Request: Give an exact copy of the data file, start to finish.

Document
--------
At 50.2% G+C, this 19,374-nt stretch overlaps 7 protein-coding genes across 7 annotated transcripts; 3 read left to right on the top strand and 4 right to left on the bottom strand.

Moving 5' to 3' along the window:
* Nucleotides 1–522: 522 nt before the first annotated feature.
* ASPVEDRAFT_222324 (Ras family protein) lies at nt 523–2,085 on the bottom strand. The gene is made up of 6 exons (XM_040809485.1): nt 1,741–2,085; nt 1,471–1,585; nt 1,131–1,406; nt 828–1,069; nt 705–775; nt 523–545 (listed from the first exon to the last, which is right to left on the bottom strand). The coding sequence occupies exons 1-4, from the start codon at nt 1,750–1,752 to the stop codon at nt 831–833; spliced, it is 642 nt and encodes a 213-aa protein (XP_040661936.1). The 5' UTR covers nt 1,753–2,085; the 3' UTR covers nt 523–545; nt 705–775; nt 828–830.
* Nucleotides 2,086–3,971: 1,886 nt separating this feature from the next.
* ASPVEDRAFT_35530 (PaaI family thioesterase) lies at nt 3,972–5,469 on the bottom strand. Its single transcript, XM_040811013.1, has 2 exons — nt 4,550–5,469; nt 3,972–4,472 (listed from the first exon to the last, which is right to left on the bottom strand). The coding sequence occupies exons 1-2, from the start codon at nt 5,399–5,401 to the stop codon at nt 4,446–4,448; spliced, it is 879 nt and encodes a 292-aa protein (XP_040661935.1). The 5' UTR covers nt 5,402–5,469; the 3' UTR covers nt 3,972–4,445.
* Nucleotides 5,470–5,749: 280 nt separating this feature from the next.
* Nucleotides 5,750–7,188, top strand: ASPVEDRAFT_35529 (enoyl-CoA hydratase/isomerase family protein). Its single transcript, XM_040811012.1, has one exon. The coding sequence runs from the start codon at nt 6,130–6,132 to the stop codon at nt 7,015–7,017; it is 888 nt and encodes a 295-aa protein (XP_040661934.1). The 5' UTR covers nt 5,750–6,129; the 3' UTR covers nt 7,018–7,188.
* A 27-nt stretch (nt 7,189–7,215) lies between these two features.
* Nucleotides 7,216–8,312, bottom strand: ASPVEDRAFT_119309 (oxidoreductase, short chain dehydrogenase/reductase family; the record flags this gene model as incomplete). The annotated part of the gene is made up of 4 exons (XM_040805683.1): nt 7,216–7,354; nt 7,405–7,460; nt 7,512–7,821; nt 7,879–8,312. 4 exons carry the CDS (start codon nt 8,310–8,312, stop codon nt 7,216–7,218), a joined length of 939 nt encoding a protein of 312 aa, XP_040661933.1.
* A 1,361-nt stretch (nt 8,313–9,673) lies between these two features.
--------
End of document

At 50.2% G+C, this 19,374-nt stretch overlaps 7 protein-coding genes across 7 annotated transcripts; 3 read left to right on the top strand and 4 right to left on the bottom strand.

Moving 5' to 3' along the window:
* Nucleotides 1–522: 522 nt before the first annotated feature.
* ASPVEDRAFT_222324 (Ras family protein) lies at nt 523–2,085 on the bottom strand. The gene is made up of 6 exons (XM_040809485.1): nt 1,741–2,085; nt 1,471–1,585; nt 1,131–1,406; nt 828–1,069; nt 705–775; nt 523–545 (listed from the first exon to the last, which is right to left on the bottom strand). The coding sequence occupies exons 1-4, from the start codon at nt 1,750–1,752 to the stop codon at nt 831–833; spliced, it is 642 nt and encodes a 213-aa protein (XP_040661936.1). The 5' UTR covers nt 1,753–2,085; the 3' UTR covers nt 523–545; nt 705–775; nt 828–830.
* Nucleotides 2,086–3,971: 1,886 nt separating this feature from the next.
* ASPVEDRAFT_35530 (PaaI family thioesterase) lies at nt 3,972–5,469 on the bottom strand. Its single transcript, XM_040811013.1, has 2 exons — nt 4,550–5,469; nt 3,972–4,472 (listed from the first exon to the last, which is right to left on the bottom strand). The coding sequence occupies exons 1-2, from the start codon at nt 5,399–5,401 to the stop codon at nt 4,446–4,448; spliced, it is 879 nt and encodes a 292-aa protein (XP_040661935.1). The 5' UTR covers nt 5,402–5,469; the 3' UTR covers nt 3,972–4,445.
* Nucleotides 5,470–5,749: 280 nt separating this feature from the next.
* Nucleotides 5,750–7,188, top strand: ASPVEDRAFT_35529 (enoyl-CoA hydratase/isomerase family protein). Its single transcript, XM_040811012.1, has one exon. The coding sequence runs from the start codon at nt 6,130–6,132 to the stop codon at nt 7,015–7,017; it is 888 nt and encodes a 295-aa protein (XP_040661934.1). The 5' UTR covers nt 5,750–6,129; the 3' UTR covers nt 7,018–7,188.
* A 27-nt stretch (nt 7,189–7,215) lies between these two features.
* Nucleotides 7,216–8,312, bottom strand: ASPVEDRAFT_119309 (oxidoreductase, short chain dehydrogenase/reductase family; the record flags this gene model as incomplete). The annotated part of the gene is made up of 4 exons (XM_040805683.1): nt 7,216–7,354; nt 7,405–7,460; nt 7,512–7,821; nt 7,879–8,312. 4 exons carry the CDS (start codon nt 8,310–8,312, stop codon nt 7,216–7,218), a joined length of 939 nt encoding a protein of 312 aa, XP_040661933.1.
* A 1,361-nt stretch (nt 8,313–9,673) lies between these two features.